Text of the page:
PRIMARY CLASS (ages 3-5)

  • PRACTICAL LIFE: Young children love to take part in the activities of daily life. The practical life materials in the classroom offer opportunities for the child to do just that. All of the materials are child-sized that really work. Children are able to perform activities that seem to be only accessible to adults, such as taking care of plants, washing dishes, sweeping the floor, polishing silver, arranging flowers, preparing food, and tidying up. To us adults, these activities are mundane chores that need to be done. For young children, these activities that are meaningful and filled with step-by-step movements are important for him. For children to be able to do these things by themselves build concentration, perfection of movement, and self-confidence. 

"Aiutami a fare da solo"

    ("Help me do it by myself")

  • SENSORIAL EXERCISES (includes Geometry and Geography): The Montessori sensorial materials let children be able to classify and know the different sensory stimulations that they take in from the environment that surround them. Sensorial materials include materials that need to be graded according to color, size, dimension, shape, form, sound, touch, taste, and smell. These materials offer a chance for children to organize a clear, logical, and accurate base for learning and clarify perceptions. In addition to refining the senses, the materials provide a foundation for the development of intellectual skills such as memory, logical reasoning, creative imagination, and self-expression. 
The sensory education which prepares for accurate perception of all different details in the qualities of things is the foundation of all observation.
— Maria Montessori
  • MATHEMATICS: Like all Montessori materials, the materials for mathematics are built one on top of each other in increasing depth and complexity. The materials progress from simple to more advanced. Maria Montessori believed that children are born with mathematical minds. She believed that they have the capacity to reason, calculate, and to estimate. Children live in a world of mathematics, from counting shells found on the beach, dividing a pizza equally, and observing a web spun by a spider. Montessori materials give children a hands-on mathematical experience. They are given the opportunity to explore mathematics from concrete moving to the abstract. 
Children display a universal love of mathematics...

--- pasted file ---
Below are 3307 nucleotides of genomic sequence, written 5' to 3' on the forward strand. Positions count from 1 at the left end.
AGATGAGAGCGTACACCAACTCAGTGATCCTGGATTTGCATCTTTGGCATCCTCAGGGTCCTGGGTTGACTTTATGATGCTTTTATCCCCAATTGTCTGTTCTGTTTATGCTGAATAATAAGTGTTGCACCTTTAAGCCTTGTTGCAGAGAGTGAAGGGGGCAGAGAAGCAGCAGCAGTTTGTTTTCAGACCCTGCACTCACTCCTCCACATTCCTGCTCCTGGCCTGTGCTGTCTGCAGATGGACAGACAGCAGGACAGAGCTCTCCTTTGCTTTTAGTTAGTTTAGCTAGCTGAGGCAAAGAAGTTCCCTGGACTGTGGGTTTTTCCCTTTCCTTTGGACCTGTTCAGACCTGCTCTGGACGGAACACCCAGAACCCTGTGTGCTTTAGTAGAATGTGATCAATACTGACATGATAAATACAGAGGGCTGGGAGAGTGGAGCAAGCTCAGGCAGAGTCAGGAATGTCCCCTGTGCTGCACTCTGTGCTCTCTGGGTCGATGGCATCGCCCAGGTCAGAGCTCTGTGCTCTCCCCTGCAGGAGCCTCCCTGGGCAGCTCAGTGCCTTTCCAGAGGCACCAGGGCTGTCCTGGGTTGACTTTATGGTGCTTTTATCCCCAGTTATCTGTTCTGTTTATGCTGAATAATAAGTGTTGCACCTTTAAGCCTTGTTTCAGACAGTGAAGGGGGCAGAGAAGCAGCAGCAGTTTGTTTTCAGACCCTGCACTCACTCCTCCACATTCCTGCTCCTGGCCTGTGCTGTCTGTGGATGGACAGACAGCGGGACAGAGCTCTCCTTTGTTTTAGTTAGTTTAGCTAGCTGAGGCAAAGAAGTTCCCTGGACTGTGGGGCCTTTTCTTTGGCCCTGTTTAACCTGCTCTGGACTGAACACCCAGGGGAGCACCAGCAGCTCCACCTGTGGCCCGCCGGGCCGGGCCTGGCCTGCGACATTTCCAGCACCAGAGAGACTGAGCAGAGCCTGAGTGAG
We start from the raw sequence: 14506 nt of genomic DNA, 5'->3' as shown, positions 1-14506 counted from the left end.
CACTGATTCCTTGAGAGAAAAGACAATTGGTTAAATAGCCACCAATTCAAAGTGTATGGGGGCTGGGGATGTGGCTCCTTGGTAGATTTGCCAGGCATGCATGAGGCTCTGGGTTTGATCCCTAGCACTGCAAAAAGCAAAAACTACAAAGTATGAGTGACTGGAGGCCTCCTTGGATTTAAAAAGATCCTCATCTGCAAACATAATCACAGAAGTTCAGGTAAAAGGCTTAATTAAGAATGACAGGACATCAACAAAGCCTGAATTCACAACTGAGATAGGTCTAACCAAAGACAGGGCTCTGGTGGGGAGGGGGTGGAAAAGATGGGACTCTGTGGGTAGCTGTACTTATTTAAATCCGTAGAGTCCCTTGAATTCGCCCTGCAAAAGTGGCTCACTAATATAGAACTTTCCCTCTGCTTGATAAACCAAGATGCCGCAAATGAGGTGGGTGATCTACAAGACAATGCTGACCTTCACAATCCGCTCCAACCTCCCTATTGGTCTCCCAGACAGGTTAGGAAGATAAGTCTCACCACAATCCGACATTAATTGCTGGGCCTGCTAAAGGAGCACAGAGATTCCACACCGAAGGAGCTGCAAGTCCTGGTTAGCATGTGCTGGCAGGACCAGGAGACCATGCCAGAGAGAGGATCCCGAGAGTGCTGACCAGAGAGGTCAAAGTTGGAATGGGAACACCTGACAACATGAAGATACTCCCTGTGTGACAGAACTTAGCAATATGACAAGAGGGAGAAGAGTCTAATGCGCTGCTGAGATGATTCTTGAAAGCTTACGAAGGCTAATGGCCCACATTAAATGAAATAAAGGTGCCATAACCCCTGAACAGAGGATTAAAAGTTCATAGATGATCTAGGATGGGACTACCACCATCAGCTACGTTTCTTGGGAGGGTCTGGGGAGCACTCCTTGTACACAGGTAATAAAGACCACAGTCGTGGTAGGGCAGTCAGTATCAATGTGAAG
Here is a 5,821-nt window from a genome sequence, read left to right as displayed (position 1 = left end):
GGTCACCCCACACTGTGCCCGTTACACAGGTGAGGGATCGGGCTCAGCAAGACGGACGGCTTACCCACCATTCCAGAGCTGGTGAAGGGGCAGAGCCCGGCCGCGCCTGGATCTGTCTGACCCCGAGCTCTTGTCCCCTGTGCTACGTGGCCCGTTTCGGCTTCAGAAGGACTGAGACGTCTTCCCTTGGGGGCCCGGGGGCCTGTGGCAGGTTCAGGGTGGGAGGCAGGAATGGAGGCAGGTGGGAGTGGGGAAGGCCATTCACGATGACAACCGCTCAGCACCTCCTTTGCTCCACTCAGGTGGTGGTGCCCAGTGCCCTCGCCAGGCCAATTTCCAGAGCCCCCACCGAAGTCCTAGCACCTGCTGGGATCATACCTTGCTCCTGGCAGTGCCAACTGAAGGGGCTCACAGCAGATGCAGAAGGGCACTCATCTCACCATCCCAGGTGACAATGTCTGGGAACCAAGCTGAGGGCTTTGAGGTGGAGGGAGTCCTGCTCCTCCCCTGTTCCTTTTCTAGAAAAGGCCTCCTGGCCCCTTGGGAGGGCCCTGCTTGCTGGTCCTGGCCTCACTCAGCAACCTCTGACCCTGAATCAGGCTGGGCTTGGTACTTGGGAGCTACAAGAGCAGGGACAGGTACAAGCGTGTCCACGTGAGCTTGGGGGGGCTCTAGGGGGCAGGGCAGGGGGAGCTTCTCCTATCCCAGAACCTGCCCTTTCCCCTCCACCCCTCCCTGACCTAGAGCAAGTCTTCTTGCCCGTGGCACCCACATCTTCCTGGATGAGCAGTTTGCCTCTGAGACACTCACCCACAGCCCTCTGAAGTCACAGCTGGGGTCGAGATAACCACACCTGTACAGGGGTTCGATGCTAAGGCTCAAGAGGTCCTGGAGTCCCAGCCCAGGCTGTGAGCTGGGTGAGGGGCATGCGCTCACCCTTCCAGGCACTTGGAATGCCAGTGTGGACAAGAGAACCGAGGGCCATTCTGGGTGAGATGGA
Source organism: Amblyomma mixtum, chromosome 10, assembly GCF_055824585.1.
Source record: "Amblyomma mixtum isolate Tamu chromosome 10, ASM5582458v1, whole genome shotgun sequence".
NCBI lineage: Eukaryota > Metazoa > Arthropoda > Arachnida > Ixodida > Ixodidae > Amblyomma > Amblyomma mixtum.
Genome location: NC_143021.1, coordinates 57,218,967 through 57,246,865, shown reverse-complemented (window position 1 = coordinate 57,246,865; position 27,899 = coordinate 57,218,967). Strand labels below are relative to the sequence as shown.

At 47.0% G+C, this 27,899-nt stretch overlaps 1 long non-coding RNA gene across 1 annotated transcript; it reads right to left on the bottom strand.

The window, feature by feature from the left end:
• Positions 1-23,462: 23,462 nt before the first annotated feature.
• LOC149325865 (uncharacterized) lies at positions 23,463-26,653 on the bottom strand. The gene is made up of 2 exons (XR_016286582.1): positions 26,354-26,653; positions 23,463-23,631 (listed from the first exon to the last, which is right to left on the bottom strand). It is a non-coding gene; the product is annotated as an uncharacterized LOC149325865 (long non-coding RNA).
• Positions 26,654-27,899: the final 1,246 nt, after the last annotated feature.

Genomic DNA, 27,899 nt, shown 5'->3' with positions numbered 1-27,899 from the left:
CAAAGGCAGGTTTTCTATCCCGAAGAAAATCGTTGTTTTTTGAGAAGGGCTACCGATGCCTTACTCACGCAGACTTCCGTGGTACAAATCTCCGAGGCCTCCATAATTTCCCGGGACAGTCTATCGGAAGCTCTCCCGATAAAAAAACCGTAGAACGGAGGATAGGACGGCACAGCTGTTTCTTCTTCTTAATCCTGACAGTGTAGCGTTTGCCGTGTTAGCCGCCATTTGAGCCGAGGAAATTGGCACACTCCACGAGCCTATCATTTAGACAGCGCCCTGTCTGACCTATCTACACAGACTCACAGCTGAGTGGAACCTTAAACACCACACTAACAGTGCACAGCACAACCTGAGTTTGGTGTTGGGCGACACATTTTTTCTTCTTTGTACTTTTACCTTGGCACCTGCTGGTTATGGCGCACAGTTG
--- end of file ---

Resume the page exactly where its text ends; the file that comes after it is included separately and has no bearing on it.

— Maria Montessori
  • LANGUAGE, READING, WRITING (includes Botany, Zoology and History): The Montessori language program has a strong emphasis on linguistic expression. Children are exposed to vocabulary development, learning the names of all things that are in the immediate environment, learning names of the objects in the world at large and the universe. To strengthen this, the children are exposed to story-telling, poetry, songs, and are also encouraged to write their own work. Montessori uses a multi-sensory approach in teaching language, reading, and writing. The children are introduced to letters and sounds which make it possible for them to write. As always, it is always from the simple to complex. Children begin to compose three-letter and four-letter words to puzzle words, phonograms, and blends. Children use materials such as the movable alphabet to compose simple words and sentences as they become more confident. We teach the children first by tracing cursive letters through sandpaper letters, practicing the letters in a tray of sand, gradually moving on to writing on a chalkboard, and finally writing with pencil and paper. At some point, children are taught the print letters and match the print to the cursive. This is for the children to be able to read books on their own. Since everything is language, reading, and writing, the sciences and history are part of the language program. Children are encouraged to read and write everyday. 

"The development of language is part of the development of the personality."

—Maria Montessori